Interestingly, my survey showed that both women and men agree they enjoy a romantic and enjoyable snowshoe hike with a significant other. Of the men, 87% agreed and 75% of the women agreed they enjoy the time together. Although, this data could imply men are a just slightly more eager to get their mate out on snowshoes for romance purposes than women. That could be debatable.
Yet both genders split 50-50 when preferring snowshoe hiking with a significant other versus snowshoe hiking with a group of four or five friends. I am not sure what to make of this, other than perhaps both sexes are ambivalent when they have to choose between their significant other and friends. Let’s hope we are not put in that position when asked to go on a snowshoe hike.
Snowshoeing may or may not help enrich couple’s relationships. Early in our marriage many years ago, I decided to introduce my wife Liz to snowshoeing. I asked her to join me in a snowshoe hike at a local nature center. The snow was deep that year, and we rented Iverson traditional Michigan style wood-framed snowshoes for our adventure.
We shoed-up at the facility and headed out across a frozen creek and into an open field. Upon reaching roughly the 100-yard mark and struggling to maneuver in deep snow, Liz looked at me and said in a calm but firm tone, “Is this your idea of having fun?” She turned around and shoed back to the center to dispose of her Iverson’s.
Well, I guess that didn’t exactly enhance our relationship much at the time. But more recently, Liz and I have enjoyed leisure snowshoe hikes on light-weight aluminum-frame snowshoes along the Big Eau Pleine Flowage where we live in north central Wisconsin.
I know of couples who report that they too enjoy leisure snowshoeing hikes on trails while others delight in backcountry snowshoeing challenges. Snowshoeing seems to enhance their relationships by providing a healthy and enjoyable outdoor activity to share in. For example, one of my students and his spouse snowshoed to and from the small town of Bayfield, Wisconsin to Madaline Island, situated among the infamous Apostle Islands on Lake Superior. The couple hiked over the frozen bay during a brisk winter day. I believe it may have added a touch of adventure and romance to their marriage.
However, I have not heard of any spicy intimate interactions when couples are out snowshoeing on the trails, such as I found in the book I read about sex and camping. After all, it is very chilly out there during snowshoeing season.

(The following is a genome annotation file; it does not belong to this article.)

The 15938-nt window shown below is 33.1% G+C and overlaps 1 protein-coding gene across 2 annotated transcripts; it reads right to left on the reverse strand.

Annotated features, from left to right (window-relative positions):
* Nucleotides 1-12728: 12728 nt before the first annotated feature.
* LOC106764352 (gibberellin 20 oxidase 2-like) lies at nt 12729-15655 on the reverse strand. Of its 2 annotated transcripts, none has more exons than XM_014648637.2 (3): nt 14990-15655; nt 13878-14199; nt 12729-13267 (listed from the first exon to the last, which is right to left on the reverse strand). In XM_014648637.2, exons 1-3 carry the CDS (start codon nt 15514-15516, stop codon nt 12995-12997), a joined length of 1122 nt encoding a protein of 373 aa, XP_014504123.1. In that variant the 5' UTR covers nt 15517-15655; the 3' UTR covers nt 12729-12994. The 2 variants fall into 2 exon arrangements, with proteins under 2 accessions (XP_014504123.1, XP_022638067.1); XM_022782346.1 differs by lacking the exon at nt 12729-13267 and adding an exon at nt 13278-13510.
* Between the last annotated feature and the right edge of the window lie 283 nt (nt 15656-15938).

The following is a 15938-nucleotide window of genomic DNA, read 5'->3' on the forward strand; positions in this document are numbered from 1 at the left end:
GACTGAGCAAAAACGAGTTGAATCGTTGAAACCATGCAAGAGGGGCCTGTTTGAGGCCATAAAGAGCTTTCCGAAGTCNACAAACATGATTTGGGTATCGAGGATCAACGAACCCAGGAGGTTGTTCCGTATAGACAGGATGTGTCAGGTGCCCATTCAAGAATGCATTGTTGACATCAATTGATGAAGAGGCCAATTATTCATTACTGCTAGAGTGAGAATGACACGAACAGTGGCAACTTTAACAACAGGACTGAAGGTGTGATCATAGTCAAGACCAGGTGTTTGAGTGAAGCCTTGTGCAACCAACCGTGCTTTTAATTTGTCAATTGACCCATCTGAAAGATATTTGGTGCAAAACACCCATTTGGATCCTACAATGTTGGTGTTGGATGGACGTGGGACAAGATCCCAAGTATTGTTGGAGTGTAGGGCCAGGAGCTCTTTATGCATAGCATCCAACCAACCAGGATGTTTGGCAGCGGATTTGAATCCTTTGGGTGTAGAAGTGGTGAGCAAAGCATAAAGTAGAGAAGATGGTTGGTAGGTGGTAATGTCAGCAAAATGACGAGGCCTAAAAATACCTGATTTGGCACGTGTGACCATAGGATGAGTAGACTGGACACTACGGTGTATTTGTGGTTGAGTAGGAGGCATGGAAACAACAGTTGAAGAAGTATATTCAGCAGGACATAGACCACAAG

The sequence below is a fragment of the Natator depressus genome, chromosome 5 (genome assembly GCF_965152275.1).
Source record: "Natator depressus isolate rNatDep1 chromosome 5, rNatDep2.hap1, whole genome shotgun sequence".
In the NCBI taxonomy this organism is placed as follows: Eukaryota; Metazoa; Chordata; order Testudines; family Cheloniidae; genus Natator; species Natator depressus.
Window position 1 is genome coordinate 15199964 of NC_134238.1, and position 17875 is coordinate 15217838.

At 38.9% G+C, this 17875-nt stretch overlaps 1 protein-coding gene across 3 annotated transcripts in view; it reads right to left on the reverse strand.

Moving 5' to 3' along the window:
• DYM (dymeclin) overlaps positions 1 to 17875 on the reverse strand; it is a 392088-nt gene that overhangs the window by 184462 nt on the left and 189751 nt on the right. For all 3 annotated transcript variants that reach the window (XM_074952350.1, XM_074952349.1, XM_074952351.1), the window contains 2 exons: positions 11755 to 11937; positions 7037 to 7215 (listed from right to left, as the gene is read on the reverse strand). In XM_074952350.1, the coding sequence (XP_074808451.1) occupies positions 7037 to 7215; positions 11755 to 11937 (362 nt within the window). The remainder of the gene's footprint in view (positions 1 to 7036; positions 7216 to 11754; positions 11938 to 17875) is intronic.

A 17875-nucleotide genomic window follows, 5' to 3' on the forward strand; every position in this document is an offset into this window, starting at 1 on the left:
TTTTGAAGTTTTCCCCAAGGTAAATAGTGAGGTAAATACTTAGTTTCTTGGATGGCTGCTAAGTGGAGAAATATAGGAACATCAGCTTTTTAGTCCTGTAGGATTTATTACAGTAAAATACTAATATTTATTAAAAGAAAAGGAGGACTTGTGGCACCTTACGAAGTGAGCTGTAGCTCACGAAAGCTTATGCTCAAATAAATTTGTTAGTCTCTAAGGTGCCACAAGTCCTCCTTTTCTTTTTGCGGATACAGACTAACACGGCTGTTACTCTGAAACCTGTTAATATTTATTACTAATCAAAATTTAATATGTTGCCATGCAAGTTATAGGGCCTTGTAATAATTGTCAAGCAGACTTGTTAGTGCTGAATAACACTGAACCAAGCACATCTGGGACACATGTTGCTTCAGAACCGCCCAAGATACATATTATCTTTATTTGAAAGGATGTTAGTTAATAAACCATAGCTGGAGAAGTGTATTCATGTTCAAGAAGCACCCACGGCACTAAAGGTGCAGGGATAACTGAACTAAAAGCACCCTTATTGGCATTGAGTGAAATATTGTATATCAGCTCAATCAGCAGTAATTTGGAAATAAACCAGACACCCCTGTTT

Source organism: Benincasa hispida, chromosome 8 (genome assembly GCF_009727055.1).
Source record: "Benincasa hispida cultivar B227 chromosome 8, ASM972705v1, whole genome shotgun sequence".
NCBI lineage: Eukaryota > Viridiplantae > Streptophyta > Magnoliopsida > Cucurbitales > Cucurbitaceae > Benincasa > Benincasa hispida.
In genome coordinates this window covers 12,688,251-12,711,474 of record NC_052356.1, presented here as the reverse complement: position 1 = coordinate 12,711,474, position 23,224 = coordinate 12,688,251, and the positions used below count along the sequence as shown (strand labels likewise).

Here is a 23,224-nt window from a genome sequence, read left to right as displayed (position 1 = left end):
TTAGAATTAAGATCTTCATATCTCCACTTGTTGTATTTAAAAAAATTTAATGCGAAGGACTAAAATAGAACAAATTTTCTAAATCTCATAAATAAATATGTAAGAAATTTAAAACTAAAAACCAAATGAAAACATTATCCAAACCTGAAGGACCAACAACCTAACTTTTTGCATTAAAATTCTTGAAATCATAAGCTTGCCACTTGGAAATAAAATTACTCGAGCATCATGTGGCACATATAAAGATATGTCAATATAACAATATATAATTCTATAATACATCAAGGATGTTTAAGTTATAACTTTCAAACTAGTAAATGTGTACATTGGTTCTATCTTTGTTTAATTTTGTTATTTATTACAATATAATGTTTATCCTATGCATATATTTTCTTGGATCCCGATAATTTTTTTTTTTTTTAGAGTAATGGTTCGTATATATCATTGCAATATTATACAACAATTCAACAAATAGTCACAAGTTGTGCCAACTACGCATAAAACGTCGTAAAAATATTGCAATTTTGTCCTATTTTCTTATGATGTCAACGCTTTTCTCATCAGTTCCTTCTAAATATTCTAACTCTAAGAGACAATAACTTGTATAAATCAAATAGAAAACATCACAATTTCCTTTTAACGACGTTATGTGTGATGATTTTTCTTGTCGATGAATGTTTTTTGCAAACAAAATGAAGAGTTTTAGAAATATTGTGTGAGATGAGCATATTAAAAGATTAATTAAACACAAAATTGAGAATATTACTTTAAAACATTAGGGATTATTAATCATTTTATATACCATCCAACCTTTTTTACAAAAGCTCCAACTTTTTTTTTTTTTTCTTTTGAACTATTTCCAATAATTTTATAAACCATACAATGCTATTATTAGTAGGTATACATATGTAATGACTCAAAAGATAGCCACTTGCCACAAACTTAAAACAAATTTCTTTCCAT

Snowshoes designed for women
Okay….enough about gender differences among snowshoers and spicy snowshoeing romance. What about gender differences in the snowshoes themselves? Many snowshoe manufacturing companies have introduced snowshoes for women within recent years. The main differences between women’s and men’s snowshoes include size, in that they manufacture a smaller snowshoe for ladies…..and in shape by having narrower frames and tapered ends for a stride that is compatible with many women. These differences result in lighter weight snowshoes than those designed for men.
Additionally, differences are sometimes found in bindings that are made to fit smaller footwear worn by women. And since our society tends to have color stereotypes for females, some snowshoes come in pink, yellow, light shades of green, blue, and purple. Color is obviously made a gender difference by some snowshoe manufacturers.
Tubbs, the largest US manufacturer of snowshoes has a line of women’s snowshoes that equally compliment the men’s line and includes eight different styles of shoes for each gender. Tubbs literature states that their women’s frame geometry facilitates a woman’s unique biomechanics and stride.
For example, in their Day Hiking series, the women’s aluminum frame “Venture” model differs slightly from the same men’s model. Both gender’s Venture 30 are 9X30 inches, but there is a slight surface size and weight difference between the two…..251 square inches and 4.4 pounds in the men’s, compared to 243 square inches and 4.3 pounds in the women’s.
Another difference in their snowshoes is in the sizes that are available between the genders for each model. In men’s, the Venture series come in 8×25, 9×30 and 10×36 inches. In the women’s they come in one size smaller…8×21, as well as 8×25 and 9×30. They do not make a 10×36 for women. Similarly, the same goes for most of their other series where there is a smaller size for women and larger size for men.